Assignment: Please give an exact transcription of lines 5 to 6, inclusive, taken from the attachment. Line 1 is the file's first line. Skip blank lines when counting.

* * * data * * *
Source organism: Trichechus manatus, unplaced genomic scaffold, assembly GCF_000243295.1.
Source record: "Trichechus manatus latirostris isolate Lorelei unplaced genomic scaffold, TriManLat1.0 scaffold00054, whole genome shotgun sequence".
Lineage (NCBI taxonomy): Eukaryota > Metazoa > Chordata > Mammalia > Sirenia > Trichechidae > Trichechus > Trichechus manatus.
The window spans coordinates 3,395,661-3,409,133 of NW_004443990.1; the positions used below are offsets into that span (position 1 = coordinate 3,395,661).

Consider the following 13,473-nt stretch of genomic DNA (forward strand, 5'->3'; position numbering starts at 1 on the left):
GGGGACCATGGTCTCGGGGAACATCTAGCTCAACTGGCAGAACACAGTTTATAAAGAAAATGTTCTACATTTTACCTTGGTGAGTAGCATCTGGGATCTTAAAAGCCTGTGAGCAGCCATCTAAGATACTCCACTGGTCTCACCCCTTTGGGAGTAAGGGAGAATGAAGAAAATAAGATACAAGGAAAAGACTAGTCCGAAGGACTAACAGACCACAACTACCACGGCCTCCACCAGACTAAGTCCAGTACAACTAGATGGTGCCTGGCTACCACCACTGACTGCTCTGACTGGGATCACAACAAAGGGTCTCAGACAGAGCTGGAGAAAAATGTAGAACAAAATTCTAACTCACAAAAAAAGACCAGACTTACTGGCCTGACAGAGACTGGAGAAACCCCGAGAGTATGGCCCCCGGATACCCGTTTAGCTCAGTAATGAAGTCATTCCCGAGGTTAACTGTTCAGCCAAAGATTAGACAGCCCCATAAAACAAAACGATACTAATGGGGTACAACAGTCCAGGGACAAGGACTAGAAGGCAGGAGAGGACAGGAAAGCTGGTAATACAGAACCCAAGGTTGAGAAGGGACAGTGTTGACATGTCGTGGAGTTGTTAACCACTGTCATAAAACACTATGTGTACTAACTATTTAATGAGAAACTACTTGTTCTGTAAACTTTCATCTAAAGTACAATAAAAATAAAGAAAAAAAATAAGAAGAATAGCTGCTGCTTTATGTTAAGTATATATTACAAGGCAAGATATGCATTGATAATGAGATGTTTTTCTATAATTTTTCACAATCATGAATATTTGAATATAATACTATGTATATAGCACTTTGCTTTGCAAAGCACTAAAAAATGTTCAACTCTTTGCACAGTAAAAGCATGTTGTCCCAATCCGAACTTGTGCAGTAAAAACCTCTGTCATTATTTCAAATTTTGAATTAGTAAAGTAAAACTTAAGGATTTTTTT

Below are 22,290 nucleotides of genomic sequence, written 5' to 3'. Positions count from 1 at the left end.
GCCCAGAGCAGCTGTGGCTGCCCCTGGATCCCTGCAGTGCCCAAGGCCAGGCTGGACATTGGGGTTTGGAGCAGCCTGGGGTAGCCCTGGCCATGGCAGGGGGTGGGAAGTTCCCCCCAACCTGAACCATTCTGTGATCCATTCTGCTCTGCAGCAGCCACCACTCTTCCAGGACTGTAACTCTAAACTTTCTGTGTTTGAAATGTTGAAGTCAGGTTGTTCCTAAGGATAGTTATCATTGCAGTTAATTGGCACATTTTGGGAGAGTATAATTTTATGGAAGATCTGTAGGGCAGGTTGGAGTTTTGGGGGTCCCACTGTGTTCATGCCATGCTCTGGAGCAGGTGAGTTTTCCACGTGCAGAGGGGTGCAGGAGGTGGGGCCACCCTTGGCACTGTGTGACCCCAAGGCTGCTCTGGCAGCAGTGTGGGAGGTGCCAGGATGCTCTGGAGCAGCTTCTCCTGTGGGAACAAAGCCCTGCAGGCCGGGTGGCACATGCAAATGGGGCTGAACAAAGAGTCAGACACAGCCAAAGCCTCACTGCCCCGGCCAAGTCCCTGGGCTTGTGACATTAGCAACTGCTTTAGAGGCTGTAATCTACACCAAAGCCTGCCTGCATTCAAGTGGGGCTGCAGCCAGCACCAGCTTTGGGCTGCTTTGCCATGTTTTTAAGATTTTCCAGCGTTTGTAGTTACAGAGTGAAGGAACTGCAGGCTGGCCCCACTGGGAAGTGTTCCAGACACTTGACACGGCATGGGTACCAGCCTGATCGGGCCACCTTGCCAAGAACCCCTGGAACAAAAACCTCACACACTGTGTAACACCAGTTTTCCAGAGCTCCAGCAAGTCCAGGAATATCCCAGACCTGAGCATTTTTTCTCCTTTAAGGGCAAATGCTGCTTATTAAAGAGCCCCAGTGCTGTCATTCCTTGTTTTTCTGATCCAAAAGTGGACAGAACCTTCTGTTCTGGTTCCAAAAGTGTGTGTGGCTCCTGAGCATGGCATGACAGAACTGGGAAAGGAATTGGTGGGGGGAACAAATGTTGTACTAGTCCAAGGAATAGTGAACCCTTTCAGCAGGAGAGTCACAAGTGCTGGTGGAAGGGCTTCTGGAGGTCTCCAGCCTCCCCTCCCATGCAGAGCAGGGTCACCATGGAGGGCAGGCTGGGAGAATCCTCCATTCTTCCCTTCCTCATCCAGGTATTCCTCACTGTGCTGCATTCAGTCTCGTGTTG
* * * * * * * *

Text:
Consider the following 13,473-nt stretch of genomic DNA (forward strand, 5'->3'; position numbering starts at 1 on the left):
GGGGACCATGGTCTCGGGGAACATCTAGCTCAACTGGCAGAACACAGTTTATAAAGAAAATGTTCTACATTTTACCTTGGTGAGTAGCATCTGGGATCTTAAAAGCCTGTGAGCAGCCATCTAAGATACTCCACTGGTCTCACCCCTTTGGGAGTAAGGGAGAATGAAGAAAATAAGATACAAGGAAAAGACTAGTCCGAAGGACTAACAGACCACAACTACCACGGCCTCCACCAGACTAAGTCCAGTACAACTAGATGGTGCCTGGCTACCACCACTGACTGCTCTGACTGGGATCACAACAAAGGGTCTCAGACAGAGCTGGAGAAAAATGTAGAACAAAATTCTAACTCACAAAAAAAGACCAGACTTACTGGCCTGACAGAGACTGGAGAAACCCCGAGAGTATGGCCCCCGGATACCCGTTTAGCTCAGTAATGAAGTCATTCCCGAGGTTAACTGTTCAGCCAAAGATTAGACAGCCCCATAAAACAAAACGATACTAATGGGGTACAACAGTCCAGGGACAAGGACTAGAAGGCAGGAGAGGACAGGAAAGCTGGTAATACAGAACCCAAGGTTGAGAAGGGACAGTGTTGACATGTCGTGGAGTTGTTAACCACTGTCATAAAACACTATGTGTACTAACTATTTAATGAGAAACTACTTGTTCTGTAAACTTTCATCTAAAGTACAATAAAAATAAAGAAAAAAAATAAGAAGAATAGCTGCTGCTTTATGTTAAGTATATATTACAAGGCAAGATATGCATTGATAATGAGATGTTTTTCTATAATTTTTCACAATCATGAATATTTGAATATAATACTATGTATATAGCACTTTGCTTTGCAAAGCACTAAAAAATGTTCAACTCTTTGCACAGTAAAAGCATGTTGTCCCAATCCGAACTTGTGCAGTAAAAACCTCTGTCATTATTTCAAATTTTGAATTAGTAAAGTAAAACTTAAGGATTTTTTT